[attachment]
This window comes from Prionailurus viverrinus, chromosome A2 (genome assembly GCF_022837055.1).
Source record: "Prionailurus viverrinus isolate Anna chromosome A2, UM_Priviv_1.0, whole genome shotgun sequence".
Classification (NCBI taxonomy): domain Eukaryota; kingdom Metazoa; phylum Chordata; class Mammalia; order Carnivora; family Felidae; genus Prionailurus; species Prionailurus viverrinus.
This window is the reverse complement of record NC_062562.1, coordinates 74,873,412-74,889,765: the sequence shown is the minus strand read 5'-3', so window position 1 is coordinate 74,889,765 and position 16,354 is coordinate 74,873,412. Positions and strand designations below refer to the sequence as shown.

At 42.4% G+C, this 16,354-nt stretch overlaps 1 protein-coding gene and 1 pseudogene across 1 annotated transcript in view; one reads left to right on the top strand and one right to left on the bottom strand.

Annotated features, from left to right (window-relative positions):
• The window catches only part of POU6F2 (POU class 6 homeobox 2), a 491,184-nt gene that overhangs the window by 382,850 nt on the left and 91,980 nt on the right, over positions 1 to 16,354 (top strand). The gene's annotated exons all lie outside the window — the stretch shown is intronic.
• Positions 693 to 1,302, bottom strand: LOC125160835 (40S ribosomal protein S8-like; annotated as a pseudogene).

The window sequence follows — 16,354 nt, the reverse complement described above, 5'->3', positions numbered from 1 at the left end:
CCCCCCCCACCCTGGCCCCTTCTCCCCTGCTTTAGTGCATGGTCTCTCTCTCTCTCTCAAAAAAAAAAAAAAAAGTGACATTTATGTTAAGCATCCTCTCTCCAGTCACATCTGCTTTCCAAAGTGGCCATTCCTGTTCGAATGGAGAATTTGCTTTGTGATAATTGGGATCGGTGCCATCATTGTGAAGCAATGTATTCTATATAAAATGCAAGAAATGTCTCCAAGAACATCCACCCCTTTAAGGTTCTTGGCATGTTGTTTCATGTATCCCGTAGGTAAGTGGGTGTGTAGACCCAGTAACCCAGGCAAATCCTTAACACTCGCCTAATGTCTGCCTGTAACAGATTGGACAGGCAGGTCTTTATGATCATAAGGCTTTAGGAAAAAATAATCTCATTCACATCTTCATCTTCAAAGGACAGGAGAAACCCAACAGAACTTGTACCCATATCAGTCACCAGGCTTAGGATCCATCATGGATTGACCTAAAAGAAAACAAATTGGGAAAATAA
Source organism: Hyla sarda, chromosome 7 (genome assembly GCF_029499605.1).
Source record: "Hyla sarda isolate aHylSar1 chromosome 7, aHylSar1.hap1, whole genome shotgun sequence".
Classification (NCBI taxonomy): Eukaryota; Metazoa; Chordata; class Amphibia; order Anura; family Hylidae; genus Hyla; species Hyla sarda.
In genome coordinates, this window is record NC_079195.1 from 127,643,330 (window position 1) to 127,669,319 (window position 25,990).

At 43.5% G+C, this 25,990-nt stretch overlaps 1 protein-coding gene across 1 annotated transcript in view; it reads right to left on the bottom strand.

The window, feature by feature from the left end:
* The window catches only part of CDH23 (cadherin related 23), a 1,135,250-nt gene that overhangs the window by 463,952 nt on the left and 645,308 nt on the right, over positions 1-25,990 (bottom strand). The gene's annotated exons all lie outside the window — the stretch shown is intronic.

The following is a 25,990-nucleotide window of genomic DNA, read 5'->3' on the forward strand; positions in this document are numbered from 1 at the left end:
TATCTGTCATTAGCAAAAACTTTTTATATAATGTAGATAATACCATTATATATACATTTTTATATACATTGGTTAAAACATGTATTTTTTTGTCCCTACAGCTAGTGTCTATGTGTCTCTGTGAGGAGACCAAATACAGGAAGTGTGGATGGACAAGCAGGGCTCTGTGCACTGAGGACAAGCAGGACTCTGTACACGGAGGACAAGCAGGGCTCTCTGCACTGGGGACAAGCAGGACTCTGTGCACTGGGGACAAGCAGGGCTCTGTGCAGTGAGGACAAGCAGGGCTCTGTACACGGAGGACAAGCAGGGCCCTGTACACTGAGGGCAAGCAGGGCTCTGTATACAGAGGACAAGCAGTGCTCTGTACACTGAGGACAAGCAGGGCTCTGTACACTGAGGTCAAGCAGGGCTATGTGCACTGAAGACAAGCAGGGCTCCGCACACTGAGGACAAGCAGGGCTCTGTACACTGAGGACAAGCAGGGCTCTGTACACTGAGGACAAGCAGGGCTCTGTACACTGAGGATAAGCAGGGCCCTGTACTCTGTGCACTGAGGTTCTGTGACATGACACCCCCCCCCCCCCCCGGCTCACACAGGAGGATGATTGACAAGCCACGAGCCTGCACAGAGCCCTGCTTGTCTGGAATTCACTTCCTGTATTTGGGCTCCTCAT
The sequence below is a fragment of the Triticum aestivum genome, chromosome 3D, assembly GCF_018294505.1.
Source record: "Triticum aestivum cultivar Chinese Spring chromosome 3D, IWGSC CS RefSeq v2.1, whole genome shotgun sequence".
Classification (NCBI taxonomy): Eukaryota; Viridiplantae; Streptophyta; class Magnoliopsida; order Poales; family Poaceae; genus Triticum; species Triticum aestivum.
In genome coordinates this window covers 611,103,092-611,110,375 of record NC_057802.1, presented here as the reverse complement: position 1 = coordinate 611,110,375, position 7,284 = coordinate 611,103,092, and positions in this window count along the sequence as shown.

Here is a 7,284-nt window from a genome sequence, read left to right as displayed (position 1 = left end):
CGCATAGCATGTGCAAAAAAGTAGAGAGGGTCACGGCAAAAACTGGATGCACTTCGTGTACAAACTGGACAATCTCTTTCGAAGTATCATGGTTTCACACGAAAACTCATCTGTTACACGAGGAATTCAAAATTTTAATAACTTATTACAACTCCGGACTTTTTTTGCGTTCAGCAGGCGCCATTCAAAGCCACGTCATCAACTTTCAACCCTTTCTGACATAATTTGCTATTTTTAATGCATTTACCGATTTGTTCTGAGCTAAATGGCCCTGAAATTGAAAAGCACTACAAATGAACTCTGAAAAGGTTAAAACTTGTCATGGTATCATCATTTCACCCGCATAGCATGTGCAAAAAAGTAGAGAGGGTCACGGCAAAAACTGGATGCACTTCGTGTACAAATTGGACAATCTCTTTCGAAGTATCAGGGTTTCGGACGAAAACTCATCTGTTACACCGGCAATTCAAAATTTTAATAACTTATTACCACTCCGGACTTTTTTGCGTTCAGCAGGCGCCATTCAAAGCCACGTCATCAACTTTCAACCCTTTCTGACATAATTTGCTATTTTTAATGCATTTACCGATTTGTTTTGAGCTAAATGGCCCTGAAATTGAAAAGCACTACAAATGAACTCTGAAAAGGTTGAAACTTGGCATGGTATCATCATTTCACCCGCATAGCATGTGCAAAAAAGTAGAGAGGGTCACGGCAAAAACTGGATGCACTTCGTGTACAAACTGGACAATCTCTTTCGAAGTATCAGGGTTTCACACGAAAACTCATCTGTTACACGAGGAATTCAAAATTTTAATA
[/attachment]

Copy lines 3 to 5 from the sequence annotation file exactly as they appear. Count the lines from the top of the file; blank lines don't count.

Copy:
Classification (NCBI taxonomy): domain Eukaryota; kingdom Metazoa; phylum Chordata; class Mammalia; order Carnivora; family Felidae; genus Prionailurus; species Prionailurus viverrinus.
This window is the reverse complement of record NC_062562.1, coordinates 74,873,412-74,889,765: the sequence shown is the minus strand read 5'-3', so window position 1 is coordinate 74,889,765 and position 16,354 is coordinate 74,873,412. Positions and strand designations below refer to the sequence as shown.

At 42.4% G+C, this 16,354-nt stretch overlaps 1 protein-coding gene and 1 pseudogene across 1 annotated transcript in view; one reads left to right on the top strand and one right to left on the bottom strand.